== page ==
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Breaking News in the Industry: January 18, 2019

Gunshots and car jacking after shoplift incident

Eighteen-year-old Dejuantez Stewart was arrested Wednesday on charges related to several incidents. According to an arrest report, Stewart was seen on camera walking into the Family Dollar, stealing five frozen pizzas and running out of the store. An employee of the Family Dollar reportedly confronted Stewart who was trying to get into the front passenger seat of a black Nissan Juke stolen from another location. The employee told officers that Stewart pulled out a handgun and fired shots at him. He was not hurt.

Police said one bullet shattered the glass of a vehicle in the parking lot and caused multiple cuts to the face of the driver inside. Another bullet hit the window of a nearby building. Police said the stolen Nissan Juke eventually wrecked at Third Avenue North and James Robertson Parkway. Officers were flagged down a few minutes later by a man who said Stewart and another man had stolen his Mitsubishi Eclipse and his wallet at gunpoint. A receipt from Murfreesboro was located inside the Nissan Juke and police said it helped trace the crime back to Stewart. Stewart faces numerous charges including aggravated assault with a deadly weapon. Police have not said if the other suspect has been identified and arrested.   [Source: WKRN2 News]

Employees allege wrongful termination for shoplift incident

Jennifer Weinstein and Dwight Spencer feel they’re victims of a bad policy. In November, they were both fired from the Nike Factory Store at the Fashion Outlets in Niagara Falls. According to a termination letter, the employees broke company policy by leaving the store after a suspected shoplifting incident. Weinstein and Spencer told News 4 they left the store in the hands of other sales associates, to go outside and wait for police. “I had worked at that company for nine years. I started in their flagship store. Like, working for them was my entire life,” Weinstein said. When she was handed a termination letter just days after the incident…. she felt blindsided.

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Surveillance video obtained by News 4 shows the two suspected shoplifters leaving the store with several articles of clothing. According to a police report on the incident, they took around $250 worth of merchandise. “I tried to grab merchandise from them leaving the store I kinda got pushed in the back and they ran out of the store,” Spencer said. It’s against Nike policy for employees to follow suspected shoplifters out of the store; it’s a common retail practice, designed to keep employees safe and deter vigilante justice. But Spencer and Weinstein said they never intended to follow the suspects, and only went outside to flag down law enforcement; something they thought was in the best interest of the store. “I walked out after we called the police to see if anyone was out there because normally the police circle the mall,” Spencer said. “Once we got out there we actually got the opportunity to see the vehicle that the suspects were in to get their license plate number and we waited for the police there.” Nike released the following statement: “The safety of our employees and consumers is our highest priority. While we know our employees share our desire to create a great environment for consumers in our stores, it is equally important that we work together to ensure a safe environment for both employees and consumers. We do this in part through policies that reflect industry best practices, and we provide ongoing training and support for our employees on these policies. With their safety in mind, we expect that employees abide by all policies.”   [Source: WIVB4 News]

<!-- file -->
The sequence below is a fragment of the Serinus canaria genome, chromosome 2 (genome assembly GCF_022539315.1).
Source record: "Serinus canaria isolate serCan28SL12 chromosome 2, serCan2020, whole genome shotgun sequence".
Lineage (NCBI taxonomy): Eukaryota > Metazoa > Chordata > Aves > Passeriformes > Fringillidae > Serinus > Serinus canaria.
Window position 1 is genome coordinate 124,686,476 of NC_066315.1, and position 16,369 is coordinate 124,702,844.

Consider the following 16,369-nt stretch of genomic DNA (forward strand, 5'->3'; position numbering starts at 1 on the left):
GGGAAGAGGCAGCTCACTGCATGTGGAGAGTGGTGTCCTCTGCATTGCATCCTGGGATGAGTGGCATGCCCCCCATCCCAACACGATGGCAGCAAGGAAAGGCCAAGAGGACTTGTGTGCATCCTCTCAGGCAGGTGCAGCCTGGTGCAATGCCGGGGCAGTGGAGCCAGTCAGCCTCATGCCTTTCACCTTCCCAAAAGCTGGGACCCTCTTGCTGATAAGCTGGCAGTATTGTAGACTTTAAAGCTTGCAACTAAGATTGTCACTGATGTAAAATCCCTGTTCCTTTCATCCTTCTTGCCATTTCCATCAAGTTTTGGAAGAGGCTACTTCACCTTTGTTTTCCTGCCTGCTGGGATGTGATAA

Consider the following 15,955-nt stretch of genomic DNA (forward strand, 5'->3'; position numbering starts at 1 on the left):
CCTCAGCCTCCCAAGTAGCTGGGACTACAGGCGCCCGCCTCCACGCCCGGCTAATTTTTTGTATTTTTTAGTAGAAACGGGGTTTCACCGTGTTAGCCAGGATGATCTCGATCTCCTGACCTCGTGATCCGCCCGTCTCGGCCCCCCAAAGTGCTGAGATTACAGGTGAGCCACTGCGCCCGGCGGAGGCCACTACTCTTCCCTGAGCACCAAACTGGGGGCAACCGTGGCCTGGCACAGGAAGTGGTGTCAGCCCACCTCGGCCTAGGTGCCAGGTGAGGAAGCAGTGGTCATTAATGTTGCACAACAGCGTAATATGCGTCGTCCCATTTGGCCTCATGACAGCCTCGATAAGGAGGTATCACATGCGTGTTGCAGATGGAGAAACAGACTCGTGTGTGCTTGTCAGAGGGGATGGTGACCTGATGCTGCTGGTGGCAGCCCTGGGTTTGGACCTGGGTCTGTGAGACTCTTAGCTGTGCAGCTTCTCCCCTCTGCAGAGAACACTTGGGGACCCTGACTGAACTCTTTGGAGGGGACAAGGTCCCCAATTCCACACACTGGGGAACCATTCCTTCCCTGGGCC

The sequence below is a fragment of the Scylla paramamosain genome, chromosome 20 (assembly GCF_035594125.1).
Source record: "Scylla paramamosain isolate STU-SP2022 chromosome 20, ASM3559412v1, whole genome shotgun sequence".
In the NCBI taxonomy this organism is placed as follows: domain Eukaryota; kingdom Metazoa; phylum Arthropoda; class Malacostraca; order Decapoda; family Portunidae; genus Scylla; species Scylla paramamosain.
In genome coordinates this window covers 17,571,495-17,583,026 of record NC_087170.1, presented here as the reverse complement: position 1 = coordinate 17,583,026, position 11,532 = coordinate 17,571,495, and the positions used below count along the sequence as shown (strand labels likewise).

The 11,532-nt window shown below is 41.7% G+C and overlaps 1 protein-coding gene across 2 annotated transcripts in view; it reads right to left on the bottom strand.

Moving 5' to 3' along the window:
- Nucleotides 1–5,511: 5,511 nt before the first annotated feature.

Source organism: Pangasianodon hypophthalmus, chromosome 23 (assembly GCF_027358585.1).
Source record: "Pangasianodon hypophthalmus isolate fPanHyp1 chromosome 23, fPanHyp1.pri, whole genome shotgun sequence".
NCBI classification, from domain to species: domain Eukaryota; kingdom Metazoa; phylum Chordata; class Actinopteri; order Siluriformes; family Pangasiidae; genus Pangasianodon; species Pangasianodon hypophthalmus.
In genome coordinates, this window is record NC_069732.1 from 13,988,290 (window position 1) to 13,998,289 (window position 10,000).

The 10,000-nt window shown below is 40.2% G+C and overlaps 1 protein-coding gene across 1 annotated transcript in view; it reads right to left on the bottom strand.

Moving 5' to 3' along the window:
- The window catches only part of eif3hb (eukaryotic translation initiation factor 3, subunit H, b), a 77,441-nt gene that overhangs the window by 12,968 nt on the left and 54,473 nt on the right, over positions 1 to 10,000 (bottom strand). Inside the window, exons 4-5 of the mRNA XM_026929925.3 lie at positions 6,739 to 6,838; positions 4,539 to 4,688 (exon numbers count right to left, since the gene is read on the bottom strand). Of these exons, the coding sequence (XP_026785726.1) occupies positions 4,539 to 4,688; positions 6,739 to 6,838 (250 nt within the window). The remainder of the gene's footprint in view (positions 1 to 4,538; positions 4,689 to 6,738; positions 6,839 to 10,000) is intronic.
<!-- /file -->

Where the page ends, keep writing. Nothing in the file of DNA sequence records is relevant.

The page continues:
BBB says free trials and subscription traps are costing consumers millions

Those free trial ads for products can be tempting. You see them all over social media. But an investigation by the Better Business Bureau found those ads can be deceptive and in some cases an outright scam. With promises of weight loss, whiter teeth, and wrinkle repair the free trials get your attention. The BBB’s David Smitherman says once you sign on the dotted line it’s hard to cancel that free subscription and even harder to get your money back.